Can the Tampa Bay Rays Finally Win a World Series Championship?

SAN DIEGO, CALIFORNIA - OCTOBER 17: Members of the Tampa Bay Rays celebrate a 4-2 win against the Houston Astros to win the American League Championship Series at PETCO Park on October 17, 2020 in San Diego, California. (Photo by Sean M. Haffey/Getty Images)
SAN DIEGO, CALIFORNIA - OCTOBER 17: Members of the Tampa Bay Rays celebrate a 4-2 win against the Houston Astros to win the American League Championship Series at PETCO Park on October 17, 2020 in San Diego, California. (Photo by Sean M. Haffey/Getty Images) /

Is this going to be the year that the Tampa Bay Rays come through and win their elusive first championship?

A team that’s never won a World Series in their more than 20-year existence against a team that hasn’t won a title in more than three decades?

That’s what the 2020 World Series will be, with the Tampa Bay Rays and Los Angeles Dodgers taking each other on in the Texas Rangers’ new Arlington ballpark.

Four World Series in the previous decade consisted of at least one team that hadn’t yet won a championship. The Rays (and Dodgers) continue the 2010s’ trend of teams looking to end championship droughts – 12 of the 20 World Series participants between 2010 and 2019 were seeking to snap droughts of 25 years or more.

Arozarena on fire at perfect time. light. More Rays

As for 2020, the Dodgers haven’t won a World Series in 32 years, and the Rays haven’t hoisted the trophy in their entire 22-year existence. Tampa Bay’s baseball team was created in 1998 and made it to the 2008 World Series, but only managed to win a single game and fell to the Philadelphia Phillies in five.

The Rays have an incredible offensive lineup led by outfielder Randy Arozarena, whose blast in Game 7 against the Houston Astros set the rookie record for postseason home runs. Arozarena hit four homers during the series, and the offense was backed by four other players adding at least one apiece – Manuel Margot had three of his own.

Ji-Man Choi showcased his abilities at first base countless times through the postseason’s first three rounds, and contributed a solo shot during the ALCS.

Mound dominance might be the biggest confidence booster for the Rays, though. Charlie Morton seemed unhittable against his former Astros in the clinching Game 7, recording four straight 1-2-3 innings and allowing just two hits in 5 2/3 frames. Morton’s statline by the end of the series consisted of a 0.00 ERA, a 2-0 record and 11 strikeouts in 10.2 innings.

While they had their struggles, aces Tyler Glasnow and Blake Snell performed relatively well in their starts, but the bullpen is where the Rays excelled. Diego Castillo recorded a pair of saves, while Ryan Yarbrough and Pete Fairbanks had solid outings – and Aaron Loup, who appeared in four games, allowed just two hits while keeping the Astros off of the scoreboard.

Overall, the Rays’ pitching staff averaged an ERA of 3.08 – almost a full point and a half lower than the Dodgers’ total ERA against the Braves.

Behind the mound, the Tampa Bay Rays defense has appeared to be virtually infallible. Willy Adames has made Web Gem after Web Gem at shortstop, and he’s flanked by Brandon Lowe and Joey Wendle at second and third base, respectively.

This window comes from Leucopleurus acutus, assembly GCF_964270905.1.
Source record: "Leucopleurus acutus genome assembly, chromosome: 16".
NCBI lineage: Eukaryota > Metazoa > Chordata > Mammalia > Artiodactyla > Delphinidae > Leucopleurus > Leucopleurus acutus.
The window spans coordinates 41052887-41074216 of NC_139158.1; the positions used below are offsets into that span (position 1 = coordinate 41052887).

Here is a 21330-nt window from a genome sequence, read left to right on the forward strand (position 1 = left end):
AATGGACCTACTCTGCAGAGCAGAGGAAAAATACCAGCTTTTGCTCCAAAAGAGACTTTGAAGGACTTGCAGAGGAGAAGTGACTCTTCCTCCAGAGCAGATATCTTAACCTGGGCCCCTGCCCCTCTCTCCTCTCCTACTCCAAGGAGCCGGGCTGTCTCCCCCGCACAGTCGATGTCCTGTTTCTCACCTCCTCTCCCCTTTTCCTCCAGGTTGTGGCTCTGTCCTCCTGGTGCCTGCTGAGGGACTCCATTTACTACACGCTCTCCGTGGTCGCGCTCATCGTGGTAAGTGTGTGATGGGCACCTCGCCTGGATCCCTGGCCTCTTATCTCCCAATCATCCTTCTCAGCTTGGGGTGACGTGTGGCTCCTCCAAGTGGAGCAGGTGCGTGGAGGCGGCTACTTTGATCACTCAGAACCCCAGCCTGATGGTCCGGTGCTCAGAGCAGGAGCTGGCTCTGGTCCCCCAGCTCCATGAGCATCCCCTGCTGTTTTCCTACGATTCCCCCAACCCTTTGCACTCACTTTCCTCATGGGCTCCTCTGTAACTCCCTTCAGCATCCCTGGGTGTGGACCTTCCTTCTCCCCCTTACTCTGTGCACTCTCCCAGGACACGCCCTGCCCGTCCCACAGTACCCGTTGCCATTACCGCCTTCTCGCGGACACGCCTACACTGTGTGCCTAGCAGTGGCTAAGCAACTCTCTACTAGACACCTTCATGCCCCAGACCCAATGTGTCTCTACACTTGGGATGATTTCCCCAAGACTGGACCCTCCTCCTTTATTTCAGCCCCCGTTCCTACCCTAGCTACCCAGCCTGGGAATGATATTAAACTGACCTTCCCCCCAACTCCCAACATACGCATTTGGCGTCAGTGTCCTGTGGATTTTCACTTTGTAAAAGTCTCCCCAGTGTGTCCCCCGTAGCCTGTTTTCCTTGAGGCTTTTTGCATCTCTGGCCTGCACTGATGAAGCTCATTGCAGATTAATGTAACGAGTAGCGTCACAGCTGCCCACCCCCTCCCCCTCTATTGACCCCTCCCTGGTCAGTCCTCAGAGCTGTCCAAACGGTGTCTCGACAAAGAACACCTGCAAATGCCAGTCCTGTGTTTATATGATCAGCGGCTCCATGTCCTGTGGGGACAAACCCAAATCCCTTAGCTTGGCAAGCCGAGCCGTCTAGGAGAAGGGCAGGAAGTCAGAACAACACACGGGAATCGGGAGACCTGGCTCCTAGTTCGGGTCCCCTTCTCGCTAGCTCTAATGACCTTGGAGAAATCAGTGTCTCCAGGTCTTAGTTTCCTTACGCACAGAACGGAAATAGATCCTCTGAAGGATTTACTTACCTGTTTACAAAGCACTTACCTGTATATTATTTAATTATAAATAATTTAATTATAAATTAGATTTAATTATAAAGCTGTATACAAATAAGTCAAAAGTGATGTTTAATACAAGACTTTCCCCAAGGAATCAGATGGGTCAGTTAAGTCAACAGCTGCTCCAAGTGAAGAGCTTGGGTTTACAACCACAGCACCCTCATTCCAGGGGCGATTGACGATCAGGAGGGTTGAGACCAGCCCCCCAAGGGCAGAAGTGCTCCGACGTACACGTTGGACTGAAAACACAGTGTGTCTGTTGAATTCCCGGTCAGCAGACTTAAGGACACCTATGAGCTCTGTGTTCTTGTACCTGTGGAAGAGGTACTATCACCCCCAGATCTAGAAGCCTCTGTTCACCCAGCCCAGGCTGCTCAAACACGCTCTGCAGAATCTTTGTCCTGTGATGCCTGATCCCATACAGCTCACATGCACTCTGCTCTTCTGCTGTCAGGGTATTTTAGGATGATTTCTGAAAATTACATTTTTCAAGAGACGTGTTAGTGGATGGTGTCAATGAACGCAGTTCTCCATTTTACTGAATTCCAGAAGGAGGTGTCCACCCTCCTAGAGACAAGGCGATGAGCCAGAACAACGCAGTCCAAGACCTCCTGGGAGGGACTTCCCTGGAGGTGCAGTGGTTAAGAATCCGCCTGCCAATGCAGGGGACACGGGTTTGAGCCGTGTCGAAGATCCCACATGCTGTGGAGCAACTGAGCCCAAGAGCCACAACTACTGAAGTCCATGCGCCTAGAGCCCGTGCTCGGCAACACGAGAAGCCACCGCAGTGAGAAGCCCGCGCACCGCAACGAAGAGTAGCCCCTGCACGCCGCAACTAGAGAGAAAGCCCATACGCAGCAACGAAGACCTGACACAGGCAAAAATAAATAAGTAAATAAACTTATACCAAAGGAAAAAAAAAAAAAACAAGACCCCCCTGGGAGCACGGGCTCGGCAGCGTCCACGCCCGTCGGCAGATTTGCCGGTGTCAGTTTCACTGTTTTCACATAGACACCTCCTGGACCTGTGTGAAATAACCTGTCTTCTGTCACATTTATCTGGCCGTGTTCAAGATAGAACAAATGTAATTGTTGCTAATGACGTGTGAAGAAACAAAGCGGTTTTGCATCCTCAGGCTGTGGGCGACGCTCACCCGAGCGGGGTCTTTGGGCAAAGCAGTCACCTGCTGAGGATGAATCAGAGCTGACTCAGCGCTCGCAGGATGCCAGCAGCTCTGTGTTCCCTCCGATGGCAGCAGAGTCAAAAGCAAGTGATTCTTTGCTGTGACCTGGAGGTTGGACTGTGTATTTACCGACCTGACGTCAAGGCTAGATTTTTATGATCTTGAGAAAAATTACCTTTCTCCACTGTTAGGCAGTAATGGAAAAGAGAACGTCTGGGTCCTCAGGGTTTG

Margot’s highlight-reel catch into the seats during Game 2 of the ALCS was the shining moment for the Rays’ outfield, but the entire cohort had their moments throughout the postseason. Centerfielder Kevin Kiermaier will be back at full strength for the World Series, and Hunter Renfroe, made a pair of spectacular catches of his own in Game 3 as a substitute.

Compared to 2008, the Rays’ 2020 situation is strikingly similar. Tampa Bay ousted the heavy-hitting (and defending champion) Red Sox in the 2008 ALCS, who were led by the likes of David Ortiz and Kevin Youkilis. The Rays managed to tame the mound presences of Jon Lester, Josh Beckett and Daisuke Matsuzaka, winning in seven to reach the World Series, and that Red Sox team is comparable to the offense-driven Yankee and Astro teams the Rays upended on their way to the Series this year.

The similarities to 2008 don’t stop there. The Tampa Bay Rays faced the Philadelphia Phillies in the World Series, a team led at the plate by Chase Utley, Ryan Howard and Pat Burrell – all of whom hit more than 30 homers that season – and the Dodgers’ powerhouse lineup that includes the likes of Cody Bellinger, Max Muncy and Corey Seager is reflective of Philadelphia that year. Starting pitchers Cole Hamels and Jamie Moyer added to the Phillies’ exceptional rotation, and Los Angeles also features an ace – Clayton Kershaw – backed by several solid starters, primarily Walker Buehler and Dustin May.

Averaged for a full season, A.J. Pollock and Mookie Betts’ 16 home runs in 2020 would roughly equate Howard’s mark of 48 blasts in 2008. Seager also comes close, while Muncy and Bellinger would be right alongside Utley and Burrell’s homer totals if they continued their pace through a full 162-game season.

As for the Rays, seven players surpassed 120 hits in 2008. At least five Tampa Bay hitters were on pace for that this year.

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It’s going to be a tough, uphill battle against the juggernaut that is the Los Angeles Dodgers, but the Tampa Bay Rays have all the pieces in place to give the regular season’s best team a run for its money. This series is likely going to go the distance, and it’s a matchup that could very likely conclude with a Game 7 next week.